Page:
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Apple is driving the Nasdaq 100 – but can it keep its foot on the gas? Traders weigh in

Can Apple keep driving the Nasdaq 100 higher?

The Nasdaq 100 has rallied more than 7 percent year to date, and just this week notched a record close, with the help of its largest component, Apple.

With a weight in the index of about 12 percent, the tech giant has served as the biggest contributor to the Nasdaq 100 this year, adding nearly twice as much to the index as second-biggest contributor Facebook.

So far this year, Apple has surged more than 14 percent, with the bulk of those gains coming after the company's earnings report handily bested analysts' expectations. Apple's surge has been good for a roughly 1.7 percent rally in the large-tech index.

The outlook for Apple remains bullish, said Gina Sanchez, CEO of Chantico Global. But she's looking for "innovation" from the company.

"Apple has been really undervalued for most of 2016. Apple has had high dividends, it has had good growth, and it has also had a great buyback program that has been buoying stocks. The problem going forward is that now that the move is done, now that you've gone from 10 times to 15 times earnings, where do you go from here?" Sanchez said Thursday on CNBC's "Trading Nation."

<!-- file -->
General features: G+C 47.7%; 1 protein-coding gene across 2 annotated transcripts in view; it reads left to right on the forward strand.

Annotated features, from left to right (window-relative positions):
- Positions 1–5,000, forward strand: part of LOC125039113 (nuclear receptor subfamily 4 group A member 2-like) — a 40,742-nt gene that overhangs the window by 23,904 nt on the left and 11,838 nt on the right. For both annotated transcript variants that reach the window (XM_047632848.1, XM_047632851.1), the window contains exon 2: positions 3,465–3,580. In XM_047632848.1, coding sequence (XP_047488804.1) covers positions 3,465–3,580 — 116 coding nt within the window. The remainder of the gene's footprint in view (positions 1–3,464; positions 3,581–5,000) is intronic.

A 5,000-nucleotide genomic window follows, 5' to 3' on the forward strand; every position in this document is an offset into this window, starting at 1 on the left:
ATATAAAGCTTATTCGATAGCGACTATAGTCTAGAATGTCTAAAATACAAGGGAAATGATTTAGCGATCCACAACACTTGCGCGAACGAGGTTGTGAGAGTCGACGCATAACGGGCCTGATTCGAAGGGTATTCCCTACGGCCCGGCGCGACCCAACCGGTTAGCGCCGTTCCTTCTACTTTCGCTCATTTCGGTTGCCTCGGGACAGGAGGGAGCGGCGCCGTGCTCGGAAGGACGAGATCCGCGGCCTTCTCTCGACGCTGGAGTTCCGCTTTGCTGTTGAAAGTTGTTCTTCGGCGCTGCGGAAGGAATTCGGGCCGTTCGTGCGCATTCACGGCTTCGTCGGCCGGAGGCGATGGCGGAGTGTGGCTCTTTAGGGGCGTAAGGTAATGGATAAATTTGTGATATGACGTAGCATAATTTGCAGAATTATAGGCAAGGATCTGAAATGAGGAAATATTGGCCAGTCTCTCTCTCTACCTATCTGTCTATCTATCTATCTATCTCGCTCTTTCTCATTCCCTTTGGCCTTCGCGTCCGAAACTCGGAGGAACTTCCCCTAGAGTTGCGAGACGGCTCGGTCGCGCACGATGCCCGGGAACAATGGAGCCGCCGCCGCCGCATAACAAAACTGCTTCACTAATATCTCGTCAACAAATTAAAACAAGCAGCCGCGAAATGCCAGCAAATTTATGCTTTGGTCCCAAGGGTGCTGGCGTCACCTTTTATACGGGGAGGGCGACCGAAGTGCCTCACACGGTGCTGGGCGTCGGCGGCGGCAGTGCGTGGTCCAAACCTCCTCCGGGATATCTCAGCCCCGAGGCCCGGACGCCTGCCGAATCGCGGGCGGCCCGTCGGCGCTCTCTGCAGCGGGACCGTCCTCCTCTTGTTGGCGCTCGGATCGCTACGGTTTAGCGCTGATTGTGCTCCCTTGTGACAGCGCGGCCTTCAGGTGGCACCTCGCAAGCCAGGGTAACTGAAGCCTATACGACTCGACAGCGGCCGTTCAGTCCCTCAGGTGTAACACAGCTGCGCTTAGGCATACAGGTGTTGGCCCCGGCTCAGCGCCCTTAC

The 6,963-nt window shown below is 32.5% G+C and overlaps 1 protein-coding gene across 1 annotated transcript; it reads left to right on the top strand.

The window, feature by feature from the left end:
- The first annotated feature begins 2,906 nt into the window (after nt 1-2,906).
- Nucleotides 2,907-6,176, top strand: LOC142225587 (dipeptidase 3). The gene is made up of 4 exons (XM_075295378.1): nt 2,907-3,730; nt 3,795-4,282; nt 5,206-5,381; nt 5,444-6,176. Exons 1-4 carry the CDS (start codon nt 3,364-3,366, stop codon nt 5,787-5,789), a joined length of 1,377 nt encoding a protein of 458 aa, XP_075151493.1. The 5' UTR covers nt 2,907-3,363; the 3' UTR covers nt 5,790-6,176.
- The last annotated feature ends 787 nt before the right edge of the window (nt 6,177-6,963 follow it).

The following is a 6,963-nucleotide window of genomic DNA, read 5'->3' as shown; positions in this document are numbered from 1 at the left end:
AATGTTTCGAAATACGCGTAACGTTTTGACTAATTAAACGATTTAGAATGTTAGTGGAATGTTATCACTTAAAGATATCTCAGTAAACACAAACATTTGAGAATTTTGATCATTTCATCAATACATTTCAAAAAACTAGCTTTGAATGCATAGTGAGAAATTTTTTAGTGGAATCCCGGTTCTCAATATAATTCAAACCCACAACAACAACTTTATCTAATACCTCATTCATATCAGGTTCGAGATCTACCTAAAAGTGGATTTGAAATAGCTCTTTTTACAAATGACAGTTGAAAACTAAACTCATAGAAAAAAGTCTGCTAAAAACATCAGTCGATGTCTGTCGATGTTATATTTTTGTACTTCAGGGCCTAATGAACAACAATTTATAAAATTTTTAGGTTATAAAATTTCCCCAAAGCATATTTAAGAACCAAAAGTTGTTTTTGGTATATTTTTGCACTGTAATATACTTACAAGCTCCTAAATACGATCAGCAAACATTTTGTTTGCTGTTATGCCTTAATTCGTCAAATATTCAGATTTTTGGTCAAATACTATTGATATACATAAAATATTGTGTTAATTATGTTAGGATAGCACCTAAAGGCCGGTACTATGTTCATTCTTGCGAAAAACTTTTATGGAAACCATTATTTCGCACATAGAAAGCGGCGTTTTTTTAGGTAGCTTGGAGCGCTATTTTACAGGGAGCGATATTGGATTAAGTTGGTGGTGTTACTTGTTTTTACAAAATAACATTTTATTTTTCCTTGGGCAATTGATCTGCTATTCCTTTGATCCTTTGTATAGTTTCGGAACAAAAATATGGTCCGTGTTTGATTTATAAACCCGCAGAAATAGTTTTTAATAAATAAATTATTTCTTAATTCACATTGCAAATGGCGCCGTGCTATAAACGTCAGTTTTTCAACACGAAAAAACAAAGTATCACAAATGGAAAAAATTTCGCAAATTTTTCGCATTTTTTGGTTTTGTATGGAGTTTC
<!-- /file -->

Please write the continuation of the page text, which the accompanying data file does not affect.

"You really have to continue to see growth in Apple revenue, and the problem is they haven't really unveiled anything really beyond new iPhones," Sanchez added.

The company in its latest quarterly earnings release reported it sold more than 78 million iPhones, exceeding analysts' expectations; the news sent the stock surging more than 6 percent. Apple is expected to release its next iPhone later this year.

"We don't think it's certainly overvalued, I mean it's maybe a little overbought, but it's certainly not overvalued where it is, but we need to see a reason to get excited for the next leg of growth," Sanchez said.

While Apple is the Nasdaq 100 behemoth, Gibbs said investors shouldn't neglect other tech heavies in the index.

"There's still another 90 percent of weight of companies in the Nasdaq 100, and you get companies like Google, Microsoft. So I definitely see value in that diversification versus Apple that is really so tied to what it's doing with its iPhone sales," Gibbs said, adding that expectations for the newest iPhone are already quite high.

"You might want to look at what other companies are doing up until then," Gibbs said.

Analysts currently give Apple an average rating of overweight, with an average price target of $140.70 on the now-$132 stock, according to FactSet estimates.